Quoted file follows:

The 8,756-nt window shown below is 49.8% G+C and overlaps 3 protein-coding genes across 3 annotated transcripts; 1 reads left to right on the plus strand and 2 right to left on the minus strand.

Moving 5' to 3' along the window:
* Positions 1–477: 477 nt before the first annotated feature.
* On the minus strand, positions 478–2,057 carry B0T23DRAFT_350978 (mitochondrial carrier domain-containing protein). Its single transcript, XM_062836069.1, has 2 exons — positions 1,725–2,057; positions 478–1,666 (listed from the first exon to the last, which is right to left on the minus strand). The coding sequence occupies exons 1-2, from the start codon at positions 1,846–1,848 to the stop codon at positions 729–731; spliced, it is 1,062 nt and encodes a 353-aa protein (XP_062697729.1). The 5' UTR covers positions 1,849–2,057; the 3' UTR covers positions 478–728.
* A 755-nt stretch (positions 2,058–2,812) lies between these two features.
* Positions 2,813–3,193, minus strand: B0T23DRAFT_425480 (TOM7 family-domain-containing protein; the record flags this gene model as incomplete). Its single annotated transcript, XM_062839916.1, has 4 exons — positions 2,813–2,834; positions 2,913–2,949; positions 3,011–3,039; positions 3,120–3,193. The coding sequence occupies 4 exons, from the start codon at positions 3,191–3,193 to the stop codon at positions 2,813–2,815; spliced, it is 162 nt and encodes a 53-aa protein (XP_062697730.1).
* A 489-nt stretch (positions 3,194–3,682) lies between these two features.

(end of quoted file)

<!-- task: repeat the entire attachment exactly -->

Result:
The 8,756-nt window shown below is 49.8% G+C and overlaps 3 protein-coding genes across 3 annotated transcripts; 1 reads left to right on the plus strand and 2 right to left on the minus strand.

Moving 5' to 3' along the window:
* Positions 1–477: 477 nt before the first annotated feature.
* On the minus strand, positions 478–2,057 carry B0T23DRAFT_350978 (mitochondrial carrier domain-containing protein). Its single transcript, XM_062836069.1, has 2 exons — positions 1,725–2,057; positions 478–1,666 (listed from the first exon to the last, which is right to left on the minus strand). The coding sequence occupies exons 1-2, from the start codon at positions 1,846–1,848 to the stop codon at positions 729–731; spliced, it is 1,062 nt and encodes a 353-aa protein (XP_062697729.1). The 5' UTR covers positions 1,849–2,057; the 3' UTR covers positions 478–728.
* A 755-nt stretch (positions 2,058–2,812) lies between these two features.
* Positions 2,813–3,193, minus strand: B0T23DRAFT_425480 (TOM7 family-domain-containing protein; the record flags this gene model as incomplete). Its single annotated transcript, XM_062839916.1, has 4 exons — positions 2,813–2,834; positions 2,913–2,949; positions 3,011–3,039; positions 3,120–3,193. The coding sequence occupies 4 exons, from the start codon at positions 3,191–3,193 to the stop codon at positions 2,813–2,815; spliced, it is 162 nt and encodes a 53-aa protein (XP_062697730.1).
* A 489-nt stretch (positions 3,194–3,682) lies between these two features.